Hyper reading

I heard the term hyper reading for the first time today; this post gives more detail of what it is.

Last year I discovered digital fiction. Has anyone used digital fiction?

For my extended topic on my blog I will discuss close reading and hyper reading. In class, we read a text by N. Catherine Hayles called “How We Read: Close, Hyper, Machine”, where Hayles discusses the details of hyper reading. It ‘identifies texts and passages most relevant to a given query’, and an example of this is the […]

via Close Reading Vs. Hyper Reading — Emma Power

Digital fiction:

My opinion so far on using digital fiction

Digital Fiction Good bye Karen

Read my lips: A Stiff Drink

Digital Fiction

My opinion so far on using digital fiction

I would not use digital fiction, in the same way I read because, I normally read in bed. It is a different way of filling time with phone. Karen has been particularly entertaining (see Karen posts for more details), just pity didnot come to more of a cresecendo.

Using digital fiction together is more collaborative than reading  alone or just watching a film together as can talk about the options to take as go through the narrative.

Read my lips: A Stiff Drink

Digital Fiction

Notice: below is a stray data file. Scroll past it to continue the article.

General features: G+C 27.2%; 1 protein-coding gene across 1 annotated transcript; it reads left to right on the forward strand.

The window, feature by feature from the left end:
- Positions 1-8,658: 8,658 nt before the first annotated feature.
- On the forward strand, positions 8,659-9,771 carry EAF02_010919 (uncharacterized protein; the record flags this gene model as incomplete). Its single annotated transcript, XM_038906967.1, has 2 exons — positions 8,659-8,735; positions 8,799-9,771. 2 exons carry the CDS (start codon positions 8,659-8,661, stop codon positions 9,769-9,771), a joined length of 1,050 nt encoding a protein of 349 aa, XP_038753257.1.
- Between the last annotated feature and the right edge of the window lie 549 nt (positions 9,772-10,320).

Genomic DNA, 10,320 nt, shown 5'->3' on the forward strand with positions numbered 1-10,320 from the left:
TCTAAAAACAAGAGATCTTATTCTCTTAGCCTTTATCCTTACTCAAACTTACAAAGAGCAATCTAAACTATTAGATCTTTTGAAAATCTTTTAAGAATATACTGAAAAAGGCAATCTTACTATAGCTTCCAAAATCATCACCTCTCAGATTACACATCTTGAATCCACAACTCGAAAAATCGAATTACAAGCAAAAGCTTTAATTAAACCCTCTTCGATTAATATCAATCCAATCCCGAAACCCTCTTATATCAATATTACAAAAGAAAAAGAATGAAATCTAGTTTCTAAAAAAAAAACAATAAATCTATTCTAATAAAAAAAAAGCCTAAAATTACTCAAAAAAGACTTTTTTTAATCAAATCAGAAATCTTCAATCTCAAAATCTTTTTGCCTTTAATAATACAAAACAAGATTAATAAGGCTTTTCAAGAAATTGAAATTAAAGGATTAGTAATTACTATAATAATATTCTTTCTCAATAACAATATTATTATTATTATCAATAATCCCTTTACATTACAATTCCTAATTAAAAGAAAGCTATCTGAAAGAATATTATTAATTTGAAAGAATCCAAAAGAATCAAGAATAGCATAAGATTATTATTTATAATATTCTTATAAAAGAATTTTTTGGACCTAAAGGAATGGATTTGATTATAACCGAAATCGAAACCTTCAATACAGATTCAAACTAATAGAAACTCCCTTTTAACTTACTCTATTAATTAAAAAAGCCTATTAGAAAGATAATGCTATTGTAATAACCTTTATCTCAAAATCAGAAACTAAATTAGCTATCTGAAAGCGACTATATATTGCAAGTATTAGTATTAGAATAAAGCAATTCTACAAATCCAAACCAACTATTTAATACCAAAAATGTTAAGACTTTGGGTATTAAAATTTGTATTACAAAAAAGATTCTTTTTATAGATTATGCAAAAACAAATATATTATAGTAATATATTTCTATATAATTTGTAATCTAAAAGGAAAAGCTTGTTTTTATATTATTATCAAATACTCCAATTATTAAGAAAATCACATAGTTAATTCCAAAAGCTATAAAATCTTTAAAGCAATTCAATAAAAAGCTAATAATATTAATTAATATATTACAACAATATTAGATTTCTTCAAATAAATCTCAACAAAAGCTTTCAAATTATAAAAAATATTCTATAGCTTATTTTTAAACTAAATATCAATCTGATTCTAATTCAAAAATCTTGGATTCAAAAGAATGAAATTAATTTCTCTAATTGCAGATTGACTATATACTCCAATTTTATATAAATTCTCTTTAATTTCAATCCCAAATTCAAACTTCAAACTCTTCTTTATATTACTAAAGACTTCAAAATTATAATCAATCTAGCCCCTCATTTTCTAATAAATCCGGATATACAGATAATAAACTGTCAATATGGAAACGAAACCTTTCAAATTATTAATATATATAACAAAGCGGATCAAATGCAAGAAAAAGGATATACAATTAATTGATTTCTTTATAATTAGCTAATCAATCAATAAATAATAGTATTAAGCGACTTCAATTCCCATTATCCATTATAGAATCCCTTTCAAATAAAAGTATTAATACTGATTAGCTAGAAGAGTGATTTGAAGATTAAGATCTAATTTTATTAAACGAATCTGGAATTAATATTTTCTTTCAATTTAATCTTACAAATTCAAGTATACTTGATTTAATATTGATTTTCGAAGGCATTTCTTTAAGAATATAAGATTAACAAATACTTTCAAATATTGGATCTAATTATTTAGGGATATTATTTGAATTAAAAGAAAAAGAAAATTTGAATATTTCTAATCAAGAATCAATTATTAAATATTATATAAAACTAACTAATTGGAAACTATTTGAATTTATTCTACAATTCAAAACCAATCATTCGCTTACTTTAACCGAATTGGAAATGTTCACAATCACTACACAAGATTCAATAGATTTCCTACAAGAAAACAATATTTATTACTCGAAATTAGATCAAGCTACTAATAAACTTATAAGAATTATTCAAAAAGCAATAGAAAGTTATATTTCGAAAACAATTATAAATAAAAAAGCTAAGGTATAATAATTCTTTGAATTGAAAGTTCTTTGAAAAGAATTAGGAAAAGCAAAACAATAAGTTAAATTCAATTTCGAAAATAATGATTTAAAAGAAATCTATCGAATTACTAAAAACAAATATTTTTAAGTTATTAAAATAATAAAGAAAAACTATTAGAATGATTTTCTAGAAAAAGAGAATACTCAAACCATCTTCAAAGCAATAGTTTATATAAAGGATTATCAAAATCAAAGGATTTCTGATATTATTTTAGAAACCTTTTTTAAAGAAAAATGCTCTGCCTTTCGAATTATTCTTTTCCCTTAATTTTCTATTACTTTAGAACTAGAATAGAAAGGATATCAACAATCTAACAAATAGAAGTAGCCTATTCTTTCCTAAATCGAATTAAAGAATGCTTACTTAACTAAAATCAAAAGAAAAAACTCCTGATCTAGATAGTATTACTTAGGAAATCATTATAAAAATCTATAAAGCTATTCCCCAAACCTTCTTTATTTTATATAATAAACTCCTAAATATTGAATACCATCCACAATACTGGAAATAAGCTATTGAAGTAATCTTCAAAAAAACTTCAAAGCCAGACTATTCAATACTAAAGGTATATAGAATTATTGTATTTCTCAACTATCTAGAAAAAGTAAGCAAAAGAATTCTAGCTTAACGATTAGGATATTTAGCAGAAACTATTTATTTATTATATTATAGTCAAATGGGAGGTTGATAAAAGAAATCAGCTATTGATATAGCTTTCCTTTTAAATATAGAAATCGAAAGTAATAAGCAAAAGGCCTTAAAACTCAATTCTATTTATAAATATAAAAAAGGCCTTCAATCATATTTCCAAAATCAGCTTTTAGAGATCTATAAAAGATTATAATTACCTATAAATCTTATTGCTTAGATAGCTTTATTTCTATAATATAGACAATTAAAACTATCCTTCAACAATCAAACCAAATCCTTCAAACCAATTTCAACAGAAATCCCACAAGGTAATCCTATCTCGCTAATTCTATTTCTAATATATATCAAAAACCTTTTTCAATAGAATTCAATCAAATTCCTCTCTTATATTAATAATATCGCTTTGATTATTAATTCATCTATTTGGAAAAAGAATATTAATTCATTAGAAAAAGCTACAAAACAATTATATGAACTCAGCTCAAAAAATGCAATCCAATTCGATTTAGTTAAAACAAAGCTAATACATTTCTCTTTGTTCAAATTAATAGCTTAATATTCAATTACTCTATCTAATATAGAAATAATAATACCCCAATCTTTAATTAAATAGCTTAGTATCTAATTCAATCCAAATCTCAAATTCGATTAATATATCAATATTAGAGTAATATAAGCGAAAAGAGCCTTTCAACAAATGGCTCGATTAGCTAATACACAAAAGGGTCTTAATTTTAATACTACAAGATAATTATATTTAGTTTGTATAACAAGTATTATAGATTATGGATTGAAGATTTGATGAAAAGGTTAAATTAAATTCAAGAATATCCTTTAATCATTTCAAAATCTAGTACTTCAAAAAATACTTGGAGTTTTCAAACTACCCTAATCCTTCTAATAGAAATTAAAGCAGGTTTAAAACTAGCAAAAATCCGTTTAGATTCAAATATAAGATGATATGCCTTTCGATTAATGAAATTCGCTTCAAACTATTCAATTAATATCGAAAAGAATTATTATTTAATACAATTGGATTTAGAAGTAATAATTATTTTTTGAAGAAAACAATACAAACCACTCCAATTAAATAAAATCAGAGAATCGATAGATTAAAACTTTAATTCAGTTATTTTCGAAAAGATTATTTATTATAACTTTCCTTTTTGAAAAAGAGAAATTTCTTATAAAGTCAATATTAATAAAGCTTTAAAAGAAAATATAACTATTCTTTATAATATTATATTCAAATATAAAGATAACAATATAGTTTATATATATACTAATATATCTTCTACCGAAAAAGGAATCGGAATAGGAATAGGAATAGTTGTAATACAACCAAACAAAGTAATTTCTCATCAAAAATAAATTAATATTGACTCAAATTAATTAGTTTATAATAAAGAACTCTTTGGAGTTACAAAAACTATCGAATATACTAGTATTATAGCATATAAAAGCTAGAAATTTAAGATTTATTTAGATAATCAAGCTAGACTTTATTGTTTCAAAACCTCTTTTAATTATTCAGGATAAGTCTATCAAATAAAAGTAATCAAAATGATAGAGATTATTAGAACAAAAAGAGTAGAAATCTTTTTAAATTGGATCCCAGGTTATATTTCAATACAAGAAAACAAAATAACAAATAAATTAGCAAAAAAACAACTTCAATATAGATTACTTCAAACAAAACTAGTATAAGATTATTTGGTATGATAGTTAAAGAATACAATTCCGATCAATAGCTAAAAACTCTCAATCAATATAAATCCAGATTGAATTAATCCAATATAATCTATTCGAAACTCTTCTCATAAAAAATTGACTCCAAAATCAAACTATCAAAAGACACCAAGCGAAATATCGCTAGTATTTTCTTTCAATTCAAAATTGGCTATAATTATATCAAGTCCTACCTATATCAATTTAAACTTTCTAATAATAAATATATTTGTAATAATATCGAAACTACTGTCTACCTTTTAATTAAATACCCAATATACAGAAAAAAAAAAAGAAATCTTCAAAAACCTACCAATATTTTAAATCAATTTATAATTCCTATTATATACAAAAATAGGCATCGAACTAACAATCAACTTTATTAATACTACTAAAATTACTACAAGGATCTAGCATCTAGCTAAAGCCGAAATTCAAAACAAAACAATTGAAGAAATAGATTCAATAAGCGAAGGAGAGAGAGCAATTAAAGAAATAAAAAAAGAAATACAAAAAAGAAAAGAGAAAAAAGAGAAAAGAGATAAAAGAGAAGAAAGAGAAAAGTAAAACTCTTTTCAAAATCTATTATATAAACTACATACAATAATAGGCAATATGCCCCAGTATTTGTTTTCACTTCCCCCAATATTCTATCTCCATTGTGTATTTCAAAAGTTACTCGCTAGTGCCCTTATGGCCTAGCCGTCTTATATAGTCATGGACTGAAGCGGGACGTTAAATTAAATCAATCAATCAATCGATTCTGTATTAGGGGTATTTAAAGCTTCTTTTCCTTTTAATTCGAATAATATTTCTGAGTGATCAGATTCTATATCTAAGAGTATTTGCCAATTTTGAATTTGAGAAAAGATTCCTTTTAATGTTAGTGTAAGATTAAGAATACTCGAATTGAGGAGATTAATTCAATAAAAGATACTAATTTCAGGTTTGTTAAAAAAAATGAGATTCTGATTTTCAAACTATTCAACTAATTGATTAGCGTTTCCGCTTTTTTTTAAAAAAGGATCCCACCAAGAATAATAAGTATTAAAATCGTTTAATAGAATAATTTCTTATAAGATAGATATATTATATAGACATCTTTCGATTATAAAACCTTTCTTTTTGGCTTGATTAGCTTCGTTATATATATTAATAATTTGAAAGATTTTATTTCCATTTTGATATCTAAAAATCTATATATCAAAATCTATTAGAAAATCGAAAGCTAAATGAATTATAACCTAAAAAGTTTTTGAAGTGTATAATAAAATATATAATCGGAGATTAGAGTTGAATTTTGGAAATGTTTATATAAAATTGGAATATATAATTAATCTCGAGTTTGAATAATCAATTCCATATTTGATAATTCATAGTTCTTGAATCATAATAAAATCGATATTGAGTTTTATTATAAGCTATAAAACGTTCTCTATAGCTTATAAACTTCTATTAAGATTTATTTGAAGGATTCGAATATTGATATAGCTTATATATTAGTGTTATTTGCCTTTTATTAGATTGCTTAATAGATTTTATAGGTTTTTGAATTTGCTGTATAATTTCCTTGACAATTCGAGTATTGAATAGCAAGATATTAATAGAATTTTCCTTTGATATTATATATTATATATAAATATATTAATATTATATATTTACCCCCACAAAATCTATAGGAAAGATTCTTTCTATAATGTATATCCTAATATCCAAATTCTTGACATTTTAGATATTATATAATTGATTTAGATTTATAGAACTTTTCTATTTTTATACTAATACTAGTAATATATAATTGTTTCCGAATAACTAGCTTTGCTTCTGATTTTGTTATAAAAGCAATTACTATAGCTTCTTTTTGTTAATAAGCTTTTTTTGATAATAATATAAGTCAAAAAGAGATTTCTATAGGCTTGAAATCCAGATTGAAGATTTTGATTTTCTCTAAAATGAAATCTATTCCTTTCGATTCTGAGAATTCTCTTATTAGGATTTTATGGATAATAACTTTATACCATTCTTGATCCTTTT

Digital Fiction: Karen 9

No furher information as to why apartment empty. Today Karen was again outside.

She asked whether she had been too ooen.

I selected, not sure could duly trust. She said did not fully trust me and then asked whether we had something.

I put the slider close to I wish we had.

The conversation ended there.

For anyone who, would also like to talk to Karen, remember the Karen app can be downloaded from the App Store.

Digital Fiction: Karen 8

I said I did not think she had helped.

There was loud music playing in the background. Not sure whether this is why most of dialogue was written rather than audible. Karen ignores saying not sure helped me and talks about how helped her.

She seems to be in an empty space. For most of conversation there is just the stereo in the background. At the end the bookcase behind Karen is empty.